“I just think in a world that is as complex as it is, that it is very important for us to be able to forge partnerships as opposed to simply dictating solutions.”

“Unfortunately, faced with an uncertain threat, our government made a series of hasty decisions. I believe that many of these decisions were motivated by a sincere desire to protect the American people. But I also believe that all too often our government made decisions based on fear rather than foresight, that all too often our government trimmed facts and evidence to fit ideological predispositions.”

“In dealing with terrorism, we can’t lose sight of our values and who we are. That’s why I closed Guantanamo. That’s why I made very clear that we will not engage in certain interrogation practices. I don’t believe that there is a contradiction between our security and our values. And when you start sacrificing your values, when you lose yourself, then over the long term that will make you less secure.”

“The United States is still working through some of our own darker periods in our history. Facing the Washington Monument that I spoke of is a memorial of Abraham Lincoln, the man who freed those who were enslaved even after Washington led our Revolution. Our country still struggles with the legacies of slavery and segregation, the past treatment of Native Americans.”

“Too often, the United States has not pursued and sustained engagement with our neighbors. We have been too easily distracted by other priorities, and have failed to see that our own progress is tied directly to progress throughout the Americas.”

“Don’t be discouraged that we have to acknowledge potentially we’ve made some mistakes.”

“There is also no question that Guantanamo set back the moral authority that is America’s strongest currency in the world.”

Romney said that foreclosures are "still at record levels" and that home prices are still falling. AP admits that home prices are falling but claims that rates of foreclosures fell. Yes, they fell a little bit recently, but they are still at record levels. If you count more than just the last year, AP, you will find that they are still at record levels. And sales of foreclosed homes are falling still. AP's defense is ridiculous.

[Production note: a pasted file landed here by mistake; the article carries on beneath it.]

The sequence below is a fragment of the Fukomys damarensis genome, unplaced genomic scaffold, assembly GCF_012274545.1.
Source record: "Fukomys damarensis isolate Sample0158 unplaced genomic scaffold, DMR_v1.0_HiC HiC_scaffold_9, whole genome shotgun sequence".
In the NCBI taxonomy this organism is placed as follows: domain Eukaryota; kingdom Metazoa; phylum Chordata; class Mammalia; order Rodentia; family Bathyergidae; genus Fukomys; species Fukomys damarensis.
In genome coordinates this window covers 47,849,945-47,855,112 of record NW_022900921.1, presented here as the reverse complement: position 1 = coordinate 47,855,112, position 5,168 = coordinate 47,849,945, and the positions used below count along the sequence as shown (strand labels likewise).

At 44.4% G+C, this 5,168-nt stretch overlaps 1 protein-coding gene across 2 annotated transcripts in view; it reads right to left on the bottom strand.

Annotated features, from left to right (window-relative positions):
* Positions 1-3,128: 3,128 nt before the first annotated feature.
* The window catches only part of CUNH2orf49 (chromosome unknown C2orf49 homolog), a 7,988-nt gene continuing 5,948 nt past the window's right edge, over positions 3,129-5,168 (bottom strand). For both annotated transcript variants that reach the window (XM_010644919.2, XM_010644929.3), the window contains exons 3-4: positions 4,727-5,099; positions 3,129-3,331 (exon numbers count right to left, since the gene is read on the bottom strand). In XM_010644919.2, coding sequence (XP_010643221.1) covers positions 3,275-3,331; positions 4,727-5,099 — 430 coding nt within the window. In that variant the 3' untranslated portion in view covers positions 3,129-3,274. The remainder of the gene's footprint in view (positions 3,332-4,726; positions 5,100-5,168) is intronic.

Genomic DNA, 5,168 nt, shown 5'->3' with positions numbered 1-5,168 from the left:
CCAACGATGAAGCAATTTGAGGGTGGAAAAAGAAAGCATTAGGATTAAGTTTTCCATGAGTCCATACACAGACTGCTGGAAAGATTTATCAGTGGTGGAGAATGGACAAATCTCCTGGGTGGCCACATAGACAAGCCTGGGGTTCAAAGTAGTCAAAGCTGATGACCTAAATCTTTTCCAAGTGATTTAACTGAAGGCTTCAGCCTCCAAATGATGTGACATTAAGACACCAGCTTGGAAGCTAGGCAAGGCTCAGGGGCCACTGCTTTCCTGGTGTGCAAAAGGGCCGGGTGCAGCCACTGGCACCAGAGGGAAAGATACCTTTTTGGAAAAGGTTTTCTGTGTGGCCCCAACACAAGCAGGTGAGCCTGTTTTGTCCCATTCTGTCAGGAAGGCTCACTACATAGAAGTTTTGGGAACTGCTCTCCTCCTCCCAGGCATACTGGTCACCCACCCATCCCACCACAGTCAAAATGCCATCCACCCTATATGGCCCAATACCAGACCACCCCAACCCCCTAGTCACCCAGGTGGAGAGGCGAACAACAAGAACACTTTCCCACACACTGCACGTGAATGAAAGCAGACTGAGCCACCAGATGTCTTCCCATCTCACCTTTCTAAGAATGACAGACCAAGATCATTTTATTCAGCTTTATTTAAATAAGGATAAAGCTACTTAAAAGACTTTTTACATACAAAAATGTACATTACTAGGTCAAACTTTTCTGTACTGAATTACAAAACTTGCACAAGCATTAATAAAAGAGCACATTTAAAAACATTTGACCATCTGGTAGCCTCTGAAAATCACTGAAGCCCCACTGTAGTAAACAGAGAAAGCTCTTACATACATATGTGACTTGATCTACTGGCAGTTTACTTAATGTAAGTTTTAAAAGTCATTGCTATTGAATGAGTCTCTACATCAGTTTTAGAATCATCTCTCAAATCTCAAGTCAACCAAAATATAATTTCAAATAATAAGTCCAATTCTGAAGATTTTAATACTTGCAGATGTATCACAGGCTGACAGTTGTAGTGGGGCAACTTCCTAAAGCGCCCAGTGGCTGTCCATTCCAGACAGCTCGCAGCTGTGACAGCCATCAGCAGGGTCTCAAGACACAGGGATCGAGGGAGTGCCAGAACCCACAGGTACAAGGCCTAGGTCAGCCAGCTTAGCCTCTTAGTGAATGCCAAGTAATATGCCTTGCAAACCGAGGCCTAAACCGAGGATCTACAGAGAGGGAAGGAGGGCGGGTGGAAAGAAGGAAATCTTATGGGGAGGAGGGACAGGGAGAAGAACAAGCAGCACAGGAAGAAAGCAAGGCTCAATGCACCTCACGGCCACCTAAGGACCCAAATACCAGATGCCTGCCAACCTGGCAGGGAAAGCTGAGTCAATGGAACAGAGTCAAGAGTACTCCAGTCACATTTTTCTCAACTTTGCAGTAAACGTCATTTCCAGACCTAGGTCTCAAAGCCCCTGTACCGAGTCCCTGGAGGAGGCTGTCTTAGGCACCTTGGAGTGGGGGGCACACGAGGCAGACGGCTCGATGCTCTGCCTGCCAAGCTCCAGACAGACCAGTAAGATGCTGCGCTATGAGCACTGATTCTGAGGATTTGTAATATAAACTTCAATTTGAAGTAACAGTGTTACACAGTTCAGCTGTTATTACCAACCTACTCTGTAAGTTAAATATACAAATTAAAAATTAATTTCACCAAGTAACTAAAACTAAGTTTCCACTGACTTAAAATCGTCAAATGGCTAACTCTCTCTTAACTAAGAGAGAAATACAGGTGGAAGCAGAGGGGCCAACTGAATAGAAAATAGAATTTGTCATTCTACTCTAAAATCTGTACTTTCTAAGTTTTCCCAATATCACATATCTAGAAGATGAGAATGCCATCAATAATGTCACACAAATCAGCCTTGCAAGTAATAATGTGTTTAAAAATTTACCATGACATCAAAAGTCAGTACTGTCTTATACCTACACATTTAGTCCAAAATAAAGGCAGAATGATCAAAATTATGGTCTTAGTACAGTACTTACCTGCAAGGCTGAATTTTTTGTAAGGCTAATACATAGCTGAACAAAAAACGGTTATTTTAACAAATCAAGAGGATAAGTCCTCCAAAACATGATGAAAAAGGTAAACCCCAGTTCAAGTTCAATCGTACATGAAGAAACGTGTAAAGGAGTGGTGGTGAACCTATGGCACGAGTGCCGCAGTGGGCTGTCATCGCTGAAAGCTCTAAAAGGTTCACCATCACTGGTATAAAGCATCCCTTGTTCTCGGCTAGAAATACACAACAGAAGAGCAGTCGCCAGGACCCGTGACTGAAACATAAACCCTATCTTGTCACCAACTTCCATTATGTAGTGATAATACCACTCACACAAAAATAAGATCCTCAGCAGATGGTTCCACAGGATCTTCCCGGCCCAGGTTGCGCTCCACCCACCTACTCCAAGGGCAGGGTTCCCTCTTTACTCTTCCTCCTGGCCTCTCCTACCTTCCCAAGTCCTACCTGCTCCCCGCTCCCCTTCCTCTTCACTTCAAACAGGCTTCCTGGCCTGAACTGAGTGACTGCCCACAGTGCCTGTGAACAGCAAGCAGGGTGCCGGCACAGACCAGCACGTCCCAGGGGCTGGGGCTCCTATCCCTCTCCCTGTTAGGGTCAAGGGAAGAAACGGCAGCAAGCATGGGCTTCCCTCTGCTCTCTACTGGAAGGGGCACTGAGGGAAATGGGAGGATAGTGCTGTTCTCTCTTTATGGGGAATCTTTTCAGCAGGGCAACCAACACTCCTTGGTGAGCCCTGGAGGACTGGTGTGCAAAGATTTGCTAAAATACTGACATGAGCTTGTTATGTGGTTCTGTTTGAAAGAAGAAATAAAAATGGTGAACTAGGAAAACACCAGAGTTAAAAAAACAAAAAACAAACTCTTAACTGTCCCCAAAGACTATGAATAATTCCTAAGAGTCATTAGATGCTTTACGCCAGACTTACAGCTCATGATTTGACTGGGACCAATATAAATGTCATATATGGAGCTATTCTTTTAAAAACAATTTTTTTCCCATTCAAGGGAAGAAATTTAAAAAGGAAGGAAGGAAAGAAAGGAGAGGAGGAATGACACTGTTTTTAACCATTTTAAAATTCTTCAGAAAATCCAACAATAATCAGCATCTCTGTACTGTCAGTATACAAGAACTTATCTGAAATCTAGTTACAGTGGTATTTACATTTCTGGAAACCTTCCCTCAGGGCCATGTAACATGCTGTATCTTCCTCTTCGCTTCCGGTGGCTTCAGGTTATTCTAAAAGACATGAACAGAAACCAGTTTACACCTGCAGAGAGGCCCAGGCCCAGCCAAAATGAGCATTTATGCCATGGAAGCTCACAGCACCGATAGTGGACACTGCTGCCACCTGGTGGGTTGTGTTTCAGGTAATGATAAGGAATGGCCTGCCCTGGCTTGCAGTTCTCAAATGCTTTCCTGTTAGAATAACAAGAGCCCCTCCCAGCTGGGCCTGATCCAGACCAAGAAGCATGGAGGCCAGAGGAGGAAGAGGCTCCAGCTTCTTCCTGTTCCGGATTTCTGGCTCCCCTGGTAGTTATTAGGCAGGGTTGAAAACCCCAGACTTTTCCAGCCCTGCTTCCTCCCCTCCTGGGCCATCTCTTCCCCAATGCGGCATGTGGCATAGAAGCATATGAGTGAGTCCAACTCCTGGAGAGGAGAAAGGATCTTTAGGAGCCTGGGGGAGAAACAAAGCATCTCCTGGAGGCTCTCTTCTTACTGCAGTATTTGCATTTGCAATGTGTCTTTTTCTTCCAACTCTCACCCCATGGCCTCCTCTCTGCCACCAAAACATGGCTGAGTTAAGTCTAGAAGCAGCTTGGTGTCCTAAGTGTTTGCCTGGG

AP is angry that Romney said Obama "raises their taxes, piles on record-breaking mounds of regulation and bureaucracy and gives more power to union bosses." AP gives a long list of sorry excuses for tax breaks that Obama supported, most of them Republican proposals. AP falsely claims that Obama gave "ambitious tax-cutting" measures. Not true, at all.

The U.S. deficit... prompted calls by some in President Barack Obama's administration, Congress and a bipartisan commission to limit tax breaks for home mortgage interest, charitable contributions, municipal bonds and retirement contributions....

In 2013, top earners also face additional levies on unearned income and wages to help pay for health care reform.

Mr. Obama has proposed raising income tax rates to as much as 39.6%, from 35%, for couples making more than $250,000 annually or individuals earning at least $200,000. Capital gains and dividends would be taxed at a top rate of 20%, up from 15%.

The highest earners face an additional 3.8% tax on unearned income such as realized capital gains, plus a 0.9-percentage-point rise in the Medicare payroll tax on wages starting in 2013 as part of the health care bill passed in March 2010.

For a married couple with two children in Connecticut, which has the third-highest state and local tax burden in the United States, the increase in rates that Mr. Obama has proposed, along with levies from health care reform, means their tax bill would increase 12.5% to $142,160 in 2013, from $126,410 this year, according to an analysis that Mr. Fleming ran for Bloomberg News.

The scenario includes interest payments of 5% on a $400,000 mortgage, he said. If the mortgage deduction is eliminated, the family's tax bill will increase to $150,080 in 2013, a 19% hike from this year, according to the analysis. -(